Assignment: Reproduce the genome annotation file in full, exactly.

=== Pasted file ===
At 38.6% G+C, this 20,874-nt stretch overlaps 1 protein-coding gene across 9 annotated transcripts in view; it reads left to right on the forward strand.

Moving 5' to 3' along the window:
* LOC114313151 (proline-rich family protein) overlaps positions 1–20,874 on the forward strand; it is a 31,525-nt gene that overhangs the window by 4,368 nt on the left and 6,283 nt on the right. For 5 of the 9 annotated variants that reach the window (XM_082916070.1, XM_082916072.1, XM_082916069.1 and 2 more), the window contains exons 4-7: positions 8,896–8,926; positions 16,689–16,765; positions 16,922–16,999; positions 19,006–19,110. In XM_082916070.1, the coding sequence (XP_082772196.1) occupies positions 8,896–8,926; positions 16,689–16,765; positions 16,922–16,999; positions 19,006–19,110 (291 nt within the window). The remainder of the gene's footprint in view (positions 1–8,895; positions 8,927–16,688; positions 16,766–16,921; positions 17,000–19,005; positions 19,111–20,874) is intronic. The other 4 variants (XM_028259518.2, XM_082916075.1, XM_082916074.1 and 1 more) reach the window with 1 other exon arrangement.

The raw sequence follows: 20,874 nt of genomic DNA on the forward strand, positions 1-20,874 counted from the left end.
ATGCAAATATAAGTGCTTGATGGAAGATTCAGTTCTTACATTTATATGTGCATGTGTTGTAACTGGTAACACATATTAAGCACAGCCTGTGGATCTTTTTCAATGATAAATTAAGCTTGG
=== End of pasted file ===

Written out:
At 38.6% G+C, this 20,874-nt stretch overlaps 1 protein-coding gene across 9 annotated transcripts in view; it reads left to right on the forward strand.

Moving 5' to 3' along the window:
* LOC114313151 (proline-rich family protein) overlaps positions 1–20,874 on the forward strand; it is a 31,525-nt gene that overhangs the window by 4,368 nt on the left and 6,283 nt on the right. For 5 of the 9 annotated variants that reach the window (XM_082916070.1, XM_082916072.1, XM_082916069.1 and 2 more), the window contains exons 4-7: positions 8,896–8,926; positions 16,689–16,765; positions 16,922–16,999; positions 19,006–19,110. In XM_082916070.1, the coding sequence (XP_082772196.1) occupies positions 8,896–8,926; positions 16,689–16,765; positions 16,922–16,999; positions 19,006–19,110 (291 nt within the window). The remainder of the gene's footprint in view (positions 1–8,895; positions 8,927–16,688; positions 16,766–16,921; positions 17,000–19,005; positions 19,111–20,874) is intronic. The other 4 variants (XM_028259518.2, XM_082916075.1, XM_082916074.1 and 1 more) reach the window with 1 other exon arrangement.

The raw sequence follows: 20,874 nt of genomic DNA on the forward strand, positions 1-20,874 counted from the left end.
ATGCAAATATAAGTGCTTGATGGAAGATTCAGTTCTTACATTTATATGTGCATGTGTTGTAACTGGTAACACATATTAAGCACAGCCTGTGGATCTTTTTCAATGATAAATTAAGCTTGG